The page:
|Publication number||US5428622 A|
|Application number||US 08/027,036|
|Publication date||Jun 27, 1995|
|Filing date||Mar 5, 1993|
|Priority date||Mar 5, 1993|
|Publication number||027036, 08027036, US 5428622 A, US 5428622A, US-A-5428622, US5428622 A, US5428622A|
|Inventors||John R. Kuban, Robert D. Maher, III|
|Original Assignee||Cyrix Corporation|
|Export Citation||BiBTeX, EndNote, RefMan|
|Patent Citations (3), Referenced by (66), Classifications (7), Legal Events (8)|
|External Links: USPTO, USPTO Assignment, Espacenet|
This invention relates in general to the testing of integrated circuits and more particularly to scan testing of integrated circuits using independent scan paths.
An important step in the manufacture of integrated circuits is testing individual circuits to ensure that they are operational (i.e., that they produce correct outputs) and meet functional criteria such as temperature and speed requirements. In order properly test a circuit to find manufacturing errors, it is desirable to isolate sections of logic within the integrated circuit for testing.
A popular method of providing individual testing is referred to as "scan testing" in which a serial stream of data is propagated through the chip in a serial stream through a plurality of serially connected shift registers. After the registers are loaded, the data is output from some of these registers through the logic of the integrated circuit and the output of the logic is stored in other shift registers in the scan path. This data is then shifted out for observation.
One drawback of scan testing, particularly in latch-based designs, is that the shift registers are inefficiently used because data received from the stimulated logic overwrites data stored in the receiving shift registers. Hence, these receiving registers cannot be used to store test data to stimulate logic. Consequently, the scan path is unnecessarily long, which reduces the speed at which the testing apparatus may perform tests on the integrated circuit's logic.
Therefore, a need has arisen to provide a high-speed test architecture for testing the logic of an integrated circuit.
The invention is a test architecture integrated on an integrated circuit for testing the logic of the integrated circuit. The test circuitry provides a first and second serial scan paths, each scan path including a plurality of shift registers. The data transfer through each scan path is controlled by a separate scan clock. The first and second scan clocks are alternately enabled responsive to a control signal.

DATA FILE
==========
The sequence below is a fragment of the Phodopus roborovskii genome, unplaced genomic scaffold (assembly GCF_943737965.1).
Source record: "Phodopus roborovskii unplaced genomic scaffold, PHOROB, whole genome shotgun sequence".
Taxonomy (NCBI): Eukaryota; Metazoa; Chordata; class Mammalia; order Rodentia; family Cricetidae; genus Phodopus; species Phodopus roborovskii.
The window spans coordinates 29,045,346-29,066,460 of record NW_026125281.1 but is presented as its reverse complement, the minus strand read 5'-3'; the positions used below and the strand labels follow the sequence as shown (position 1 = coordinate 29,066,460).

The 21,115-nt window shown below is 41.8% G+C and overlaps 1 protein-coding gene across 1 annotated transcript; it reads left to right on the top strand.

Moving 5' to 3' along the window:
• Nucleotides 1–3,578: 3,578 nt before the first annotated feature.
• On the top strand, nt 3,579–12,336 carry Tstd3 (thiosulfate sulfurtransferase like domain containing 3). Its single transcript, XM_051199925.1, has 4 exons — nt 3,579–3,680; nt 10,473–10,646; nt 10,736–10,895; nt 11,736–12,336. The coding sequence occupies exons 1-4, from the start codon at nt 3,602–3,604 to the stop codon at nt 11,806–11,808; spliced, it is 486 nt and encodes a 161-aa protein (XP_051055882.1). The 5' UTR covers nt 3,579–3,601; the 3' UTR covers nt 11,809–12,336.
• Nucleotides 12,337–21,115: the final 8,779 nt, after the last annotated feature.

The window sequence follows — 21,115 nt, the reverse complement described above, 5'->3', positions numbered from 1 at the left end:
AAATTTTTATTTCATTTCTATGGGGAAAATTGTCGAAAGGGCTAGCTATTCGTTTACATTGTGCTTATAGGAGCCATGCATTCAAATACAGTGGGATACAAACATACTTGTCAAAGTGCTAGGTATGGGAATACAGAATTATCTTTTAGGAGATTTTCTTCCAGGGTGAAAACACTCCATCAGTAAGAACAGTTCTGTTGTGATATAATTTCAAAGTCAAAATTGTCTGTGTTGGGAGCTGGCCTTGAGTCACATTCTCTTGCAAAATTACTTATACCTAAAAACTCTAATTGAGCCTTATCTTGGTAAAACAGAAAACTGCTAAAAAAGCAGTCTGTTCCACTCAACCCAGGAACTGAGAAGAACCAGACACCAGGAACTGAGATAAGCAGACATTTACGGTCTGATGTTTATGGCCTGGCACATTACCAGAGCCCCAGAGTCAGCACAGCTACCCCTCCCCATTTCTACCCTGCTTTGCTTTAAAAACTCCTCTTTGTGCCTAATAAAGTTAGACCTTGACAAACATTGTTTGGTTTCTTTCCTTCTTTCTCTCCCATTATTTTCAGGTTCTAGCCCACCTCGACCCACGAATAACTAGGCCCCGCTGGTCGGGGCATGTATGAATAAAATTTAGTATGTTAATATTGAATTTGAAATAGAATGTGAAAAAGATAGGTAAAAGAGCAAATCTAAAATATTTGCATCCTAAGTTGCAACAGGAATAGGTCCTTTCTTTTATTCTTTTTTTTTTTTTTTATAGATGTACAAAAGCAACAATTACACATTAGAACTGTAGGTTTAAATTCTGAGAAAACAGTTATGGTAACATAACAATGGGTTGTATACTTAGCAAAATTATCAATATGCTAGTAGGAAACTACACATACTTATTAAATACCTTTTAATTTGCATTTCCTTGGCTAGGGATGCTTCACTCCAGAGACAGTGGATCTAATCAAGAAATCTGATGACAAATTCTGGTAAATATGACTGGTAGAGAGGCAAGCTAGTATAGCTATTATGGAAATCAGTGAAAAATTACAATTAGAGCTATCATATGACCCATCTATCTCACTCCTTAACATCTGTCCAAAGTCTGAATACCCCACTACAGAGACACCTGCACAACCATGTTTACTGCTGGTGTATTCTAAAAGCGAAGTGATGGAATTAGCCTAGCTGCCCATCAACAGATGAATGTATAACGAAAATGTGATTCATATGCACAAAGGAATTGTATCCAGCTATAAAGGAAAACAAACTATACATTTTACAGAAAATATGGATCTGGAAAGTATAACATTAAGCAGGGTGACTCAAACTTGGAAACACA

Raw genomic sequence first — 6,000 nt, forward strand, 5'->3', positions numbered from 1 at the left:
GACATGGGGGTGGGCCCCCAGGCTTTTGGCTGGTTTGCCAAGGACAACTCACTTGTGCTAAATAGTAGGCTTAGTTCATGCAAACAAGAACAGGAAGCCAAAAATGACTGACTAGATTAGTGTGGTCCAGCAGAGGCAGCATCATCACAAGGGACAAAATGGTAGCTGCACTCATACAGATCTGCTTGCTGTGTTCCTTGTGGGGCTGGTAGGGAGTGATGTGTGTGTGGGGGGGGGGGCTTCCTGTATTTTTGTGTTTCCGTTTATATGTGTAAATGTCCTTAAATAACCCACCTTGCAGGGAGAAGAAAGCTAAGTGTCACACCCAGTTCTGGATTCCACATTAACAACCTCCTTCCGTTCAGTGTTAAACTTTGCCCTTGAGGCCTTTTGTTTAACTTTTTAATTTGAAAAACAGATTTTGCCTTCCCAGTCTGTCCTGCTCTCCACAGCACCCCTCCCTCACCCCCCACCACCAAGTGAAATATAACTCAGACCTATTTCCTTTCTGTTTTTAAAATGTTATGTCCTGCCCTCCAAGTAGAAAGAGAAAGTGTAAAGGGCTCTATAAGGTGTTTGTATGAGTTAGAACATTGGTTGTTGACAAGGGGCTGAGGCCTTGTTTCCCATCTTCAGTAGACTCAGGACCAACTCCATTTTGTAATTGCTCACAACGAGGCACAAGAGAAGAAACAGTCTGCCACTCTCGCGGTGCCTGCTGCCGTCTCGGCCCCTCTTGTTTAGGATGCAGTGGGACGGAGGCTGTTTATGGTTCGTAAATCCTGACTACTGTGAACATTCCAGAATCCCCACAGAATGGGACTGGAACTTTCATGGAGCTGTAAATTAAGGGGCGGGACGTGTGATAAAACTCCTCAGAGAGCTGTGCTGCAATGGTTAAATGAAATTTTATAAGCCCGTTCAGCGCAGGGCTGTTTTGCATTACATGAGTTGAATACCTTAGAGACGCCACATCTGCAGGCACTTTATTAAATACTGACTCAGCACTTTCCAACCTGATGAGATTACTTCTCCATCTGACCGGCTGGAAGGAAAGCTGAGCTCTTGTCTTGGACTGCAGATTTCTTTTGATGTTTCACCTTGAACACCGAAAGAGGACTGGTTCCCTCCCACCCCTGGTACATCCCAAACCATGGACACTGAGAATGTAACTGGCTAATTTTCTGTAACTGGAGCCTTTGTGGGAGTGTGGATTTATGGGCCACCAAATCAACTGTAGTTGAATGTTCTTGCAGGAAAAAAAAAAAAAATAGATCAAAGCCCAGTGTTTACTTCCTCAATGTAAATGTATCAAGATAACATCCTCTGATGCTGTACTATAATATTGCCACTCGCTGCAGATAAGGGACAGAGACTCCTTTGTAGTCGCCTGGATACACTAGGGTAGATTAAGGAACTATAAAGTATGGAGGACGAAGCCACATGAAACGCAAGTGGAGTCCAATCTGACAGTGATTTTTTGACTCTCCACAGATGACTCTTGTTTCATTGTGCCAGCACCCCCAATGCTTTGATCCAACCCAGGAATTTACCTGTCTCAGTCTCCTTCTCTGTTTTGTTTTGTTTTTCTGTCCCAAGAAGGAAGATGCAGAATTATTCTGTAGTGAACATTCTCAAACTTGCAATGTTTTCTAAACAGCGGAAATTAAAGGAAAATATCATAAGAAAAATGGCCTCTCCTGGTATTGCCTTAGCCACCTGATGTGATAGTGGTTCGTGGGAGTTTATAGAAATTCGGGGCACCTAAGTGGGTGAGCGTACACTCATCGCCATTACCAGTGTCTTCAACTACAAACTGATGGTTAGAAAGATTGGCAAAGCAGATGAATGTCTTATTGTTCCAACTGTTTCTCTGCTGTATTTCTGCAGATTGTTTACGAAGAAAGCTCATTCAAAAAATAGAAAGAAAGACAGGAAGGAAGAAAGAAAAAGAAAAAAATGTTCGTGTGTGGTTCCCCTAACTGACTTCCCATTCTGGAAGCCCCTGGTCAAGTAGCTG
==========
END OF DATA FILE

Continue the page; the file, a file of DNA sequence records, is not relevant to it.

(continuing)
The present invention provides significant advantages over the prior art. First, the shift registers associated with one path may receive test data which stimulates logic on the integrated circuit to produce outputs received by shift registers on the other scan path. Thus, the length of each scan path may be substantially decreased relative to a single scan path system. Second, the scan paths can be flexibly configured to allow minimum test time for certain portions of the integrated circuit which require the greatest amount of testing.
For a more complete understanding of the present invention, and the advantages thereof, reference is now made to the following descriptions taken in conjunction with the accompanying drawings, in which:
FIG. 1 illustrates a block diagram of an exemplary test system for testing an integrated circuit;
FIG. 2 illustrates exemplary pin-outs used by the test system in a microprocessor in incorporating the test architecture of the present invention;
FIGS. 3a-b illustrate a first embodiment of the scan path architecture;
FIG. 4 illustrates a timing diagram showing clocks associated with operation of the scan test circuitry;
FIG. 5 illustrates an alternative embodiment of the architecture of FIG. 3 used to increase the speed of testing for certain logic blocks; and
FIG. 6 illustrates an alternative embodiment of the scan path architecture where the scan paths are used to both receive test data to be used as a stimulus to the logic and receive outputs from the logic for subsequent evaluation.
The detailed description of an exemplary embodiment of the scan testing architecture of the present invention is organized as follows:
1. Overall Test System
2. Scan Test Architecture
2.1 General Architecture
2.2 Control Signals
2.3 Alternative Embodiments
This organizational table, and the corresponding headings used in this detailed description, are provided for convenience of reference only.